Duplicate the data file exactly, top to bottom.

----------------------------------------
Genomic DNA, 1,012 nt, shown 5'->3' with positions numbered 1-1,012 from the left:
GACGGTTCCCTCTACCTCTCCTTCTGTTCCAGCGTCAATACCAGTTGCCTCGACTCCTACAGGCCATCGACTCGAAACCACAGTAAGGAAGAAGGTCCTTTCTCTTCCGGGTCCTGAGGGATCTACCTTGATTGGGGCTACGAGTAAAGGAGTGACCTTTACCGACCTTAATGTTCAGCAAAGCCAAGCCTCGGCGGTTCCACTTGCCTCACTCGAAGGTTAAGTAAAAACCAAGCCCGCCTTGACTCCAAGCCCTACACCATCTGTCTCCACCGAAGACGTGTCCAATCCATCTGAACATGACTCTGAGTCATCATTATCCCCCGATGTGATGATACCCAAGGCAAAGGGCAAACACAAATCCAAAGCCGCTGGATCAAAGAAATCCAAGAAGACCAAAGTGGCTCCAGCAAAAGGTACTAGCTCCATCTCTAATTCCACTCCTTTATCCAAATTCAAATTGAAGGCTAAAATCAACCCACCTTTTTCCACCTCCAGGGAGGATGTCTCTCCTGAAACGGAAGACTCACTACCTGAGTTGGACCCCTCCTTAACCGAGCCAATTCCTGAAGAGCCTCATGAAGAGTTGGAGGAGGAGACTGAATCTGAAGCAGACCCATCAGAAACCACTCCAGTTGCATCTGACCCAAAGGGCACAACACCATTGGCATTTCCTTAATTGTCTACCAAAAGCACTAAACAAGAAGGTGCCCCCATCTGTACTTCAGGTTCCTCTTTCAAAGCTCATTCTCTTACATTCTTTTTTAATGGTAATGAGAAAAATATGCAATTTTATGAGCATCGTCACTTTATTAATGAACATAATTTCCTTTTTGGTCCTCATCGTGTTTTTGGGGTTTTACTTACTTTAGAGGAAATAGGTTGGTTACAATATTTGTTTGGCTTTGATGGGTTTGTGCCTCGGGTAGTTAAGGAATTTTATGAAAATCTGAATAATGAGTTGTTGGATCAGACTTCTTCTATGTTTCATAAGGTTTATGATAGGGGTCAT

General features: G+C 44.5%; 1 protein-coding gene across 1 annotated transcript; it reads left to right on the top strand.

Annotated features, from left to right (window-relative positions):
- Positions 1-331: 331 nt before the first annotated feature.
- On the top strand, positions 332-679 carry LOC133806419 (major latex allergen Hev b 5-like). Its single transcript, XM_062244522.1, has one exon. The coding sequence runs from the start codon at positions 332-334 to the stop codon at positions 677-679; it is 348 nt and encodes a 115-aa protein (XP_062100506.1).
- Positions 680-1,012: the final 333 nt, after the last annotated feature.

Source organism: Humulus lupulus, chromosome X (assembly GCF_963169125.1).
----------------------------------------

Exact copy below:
Genomic DNA, 1,012 nt, shown 5'->3' with positions numbered 1-1,012 from the left:
GACGGTTCCCTCTACCTCTCCTTCTGTTCCAGCGTCAATACCAGTTGCCTCGACTCCTACAGGCCATCGACTCGAAACCACAGTAAGGAAGAAGGTCCTTTCTCTTCCGGGTCCTGAGGGATCTACCTTGATTGGGGCTACGAGTAAAGGAGTGACCTTTACCGACCTTAATGTTCAGCAAAGCCAAGCCTCGGCGGTTCCACTTGCCTCACTCGAAGGTTAAGTAAAAACCAAGCCCGCCTTGACTCCAAGCCCTACACCATCTGTCTCCACCGAAGACGTGTCCAATCCATCTGAACATGACTCTGAGTCATCATTATCCCCCGATGTGATGATACCCAAGGCAAAGGGCAAACACAAATCCAAAGCCGCTGGATCAAAGAAATCCAAGAAGACCAAAGTGGCTCCAGCAAAAGGTACTAGCTCCATCTCTAATTCCACTCCTTTATCCAAATTCAAATTGAAGGCTAAAATCAACCCACCTTTTTCCACCTCCAGGGAGGATGTCTCTCCTGAAACGGAAGACTCACTACCTGAGTTGGACCCCTCCTTAACCGAGCCAATTCCTGAAGAGCCTCATGAAGAGTTGGAGGAGGAGACTGAATCTGAAGCAGACCCATCAGAAACCACTCCAGTTGCATCTGACCCAAAGGGCACAACACCATTGGCATTTCCTTAATTGTCTACCAAAAGCACTAAACAAGAAGGTGCCCCCATCTGTACTTCAGGTTCCTCTTTCAAAGCTCATTCTCTTACATTCTTTTTTAATGGTAATGAGAAAAATATGCAATTTTATGAGCATCGTCACTTTATTAATGAACATAATTTCCTTTTTGGTCCTCATCGTGTTTTTGGGGTTTTACTTACTTTAGAGGAAATAGGTTGGTTACAATATTTGTTTGGCTTTGATGGGTTTGTGCCTCGGGTAGTTAAGGAATTTTATGAAAATCTGAATAATGAGTTGTTGGATCAGACTTCTTCTATGTTTCATAAGGTTTATGATAGGGGTCAT

General features: G+C 44.5%; 1 protein-coding gene across 1 annotated transcript; it reads left to right on the top strand.

Annotated features, from left to right (window-relative positions):
- Positions 1-331: 331 nt before the first annotated feature.
- On the top strand, positions 332-679 carry LOC133806419 (major latex allergen Hev b 5-like). Its single transcript, XM_062244522.1, has one exon. The coding sequence runs from the start codon at positions 332-334 to the stop codon at positions 677-679; it is 348 nt and encodes a 115-aa protein (XP_062100506.1).
- Positions 680-1,012: the final 333 nt, after the last annotated feature.

Source organism: Humulus lupulus, chromosome X (assembly GCF_963169125.1).